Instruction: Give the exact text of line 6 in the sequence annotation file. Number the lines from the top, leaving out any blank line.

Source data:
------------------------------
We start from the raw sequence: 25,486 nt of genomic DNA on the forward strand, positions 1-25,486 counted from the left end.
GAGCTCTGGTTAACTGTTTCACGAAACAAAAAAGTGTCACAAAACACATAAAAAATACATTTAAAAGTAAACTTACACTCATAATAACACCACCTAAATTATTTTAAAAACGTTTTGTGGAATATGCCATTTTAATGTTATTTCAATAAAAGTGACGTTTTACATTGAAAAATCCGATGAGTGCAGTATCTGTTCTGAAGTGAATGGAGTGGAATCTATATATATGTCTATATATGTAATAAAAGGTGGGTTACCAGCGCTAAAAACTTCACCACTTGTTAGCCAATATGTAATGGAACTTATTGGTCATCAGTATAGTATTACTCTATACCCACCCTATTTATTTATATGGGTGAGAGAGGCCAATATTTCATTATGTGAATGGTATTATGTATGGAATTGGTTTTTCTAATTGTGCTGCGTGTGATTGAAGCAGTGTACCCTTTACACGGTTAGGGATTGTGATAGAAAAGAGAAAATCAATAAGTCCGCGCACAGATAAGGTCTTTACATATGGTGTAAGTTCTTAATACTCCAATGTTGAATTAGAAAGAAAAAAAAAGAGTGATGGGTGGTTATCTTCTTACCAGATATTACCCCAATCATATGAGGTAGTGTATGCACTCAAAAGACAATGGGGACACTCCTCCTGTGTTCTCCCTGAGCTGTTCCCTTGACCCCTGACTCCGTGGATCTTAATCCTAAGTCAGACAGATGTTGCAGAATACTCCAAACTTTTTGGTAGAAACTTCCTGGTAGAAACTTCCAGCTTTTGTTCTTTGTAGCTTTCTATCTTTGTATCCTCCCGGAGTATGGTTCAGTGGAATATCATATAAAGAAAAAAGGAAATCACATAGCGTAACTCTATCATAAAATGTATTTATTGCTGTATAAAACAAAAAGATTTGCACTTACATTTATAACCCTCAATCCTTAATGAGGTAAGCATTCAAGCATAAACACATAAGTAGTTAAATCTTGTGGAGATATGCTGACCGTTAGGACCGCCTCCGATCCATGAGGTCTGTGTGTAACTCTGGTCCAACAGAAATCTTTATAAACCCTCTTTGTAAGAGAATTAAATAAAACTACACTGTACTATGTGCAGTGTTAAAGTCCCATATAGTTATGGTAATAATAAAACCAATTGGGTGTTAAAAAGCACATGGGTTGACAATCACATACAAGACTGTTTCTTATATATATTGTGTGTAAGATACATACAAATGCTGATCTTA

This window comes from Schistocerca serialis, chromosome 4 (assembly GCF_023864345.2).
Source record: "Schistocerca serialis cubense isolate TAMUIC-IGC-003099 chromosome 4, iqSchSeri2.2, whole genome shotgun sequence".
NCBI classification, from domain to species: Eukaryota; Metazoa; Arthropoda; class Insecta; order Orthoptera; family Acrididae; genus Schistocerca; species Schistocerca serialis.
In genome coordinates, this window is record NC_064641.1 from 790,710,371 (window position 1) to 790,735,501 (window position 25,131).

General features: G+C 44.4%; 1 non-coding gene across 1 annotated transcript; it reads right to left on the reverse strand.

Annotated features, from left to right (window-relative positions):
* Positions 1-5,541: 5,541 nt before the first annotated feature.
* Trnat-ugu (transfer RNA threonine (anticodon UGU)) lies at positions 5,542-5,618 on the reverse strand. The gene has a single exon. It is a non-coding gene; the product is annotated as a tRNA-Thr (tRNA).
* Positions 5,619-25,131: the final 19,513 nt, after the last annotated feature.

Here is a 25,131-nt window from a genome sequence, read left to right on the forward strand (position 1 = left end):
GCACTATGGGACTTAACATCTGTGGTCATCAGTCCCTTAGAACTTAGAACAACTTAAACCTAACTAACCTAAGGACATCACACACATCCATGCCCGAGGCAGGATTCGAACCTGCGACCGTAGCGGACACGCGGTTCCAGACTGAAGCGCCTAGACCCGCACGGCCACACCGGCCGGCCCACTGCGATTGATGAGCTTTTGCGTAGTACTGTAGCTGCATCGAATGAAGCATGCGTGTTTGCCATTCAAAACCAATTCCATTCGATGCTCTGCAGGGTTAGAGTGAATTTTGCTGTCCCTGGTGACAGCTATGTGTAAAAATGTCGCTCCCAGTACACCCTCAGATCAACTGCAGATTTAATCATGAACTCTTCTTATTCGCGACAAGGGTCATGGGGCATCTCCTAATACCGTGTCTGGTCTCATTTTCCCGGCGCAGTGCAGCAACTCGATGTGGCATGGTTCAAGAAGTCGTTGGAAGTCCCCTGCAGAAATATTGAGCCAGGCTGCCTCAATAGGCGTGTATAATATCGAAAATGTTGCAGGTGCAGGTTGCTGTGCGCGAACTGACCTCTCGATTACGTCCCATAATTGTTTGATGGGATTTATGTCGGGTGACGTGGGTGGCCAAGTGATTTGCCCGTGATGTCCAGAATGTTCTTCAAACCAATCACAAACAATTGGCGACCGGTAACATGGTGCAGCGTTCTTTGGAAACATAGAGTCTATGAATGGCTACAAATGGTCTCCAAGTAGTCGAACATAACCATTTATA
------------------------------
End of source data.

In genome coordinates, this window is record NC_064641.1 from 790,710,371 (window position 1) to 790,735,501 (window position 25,131).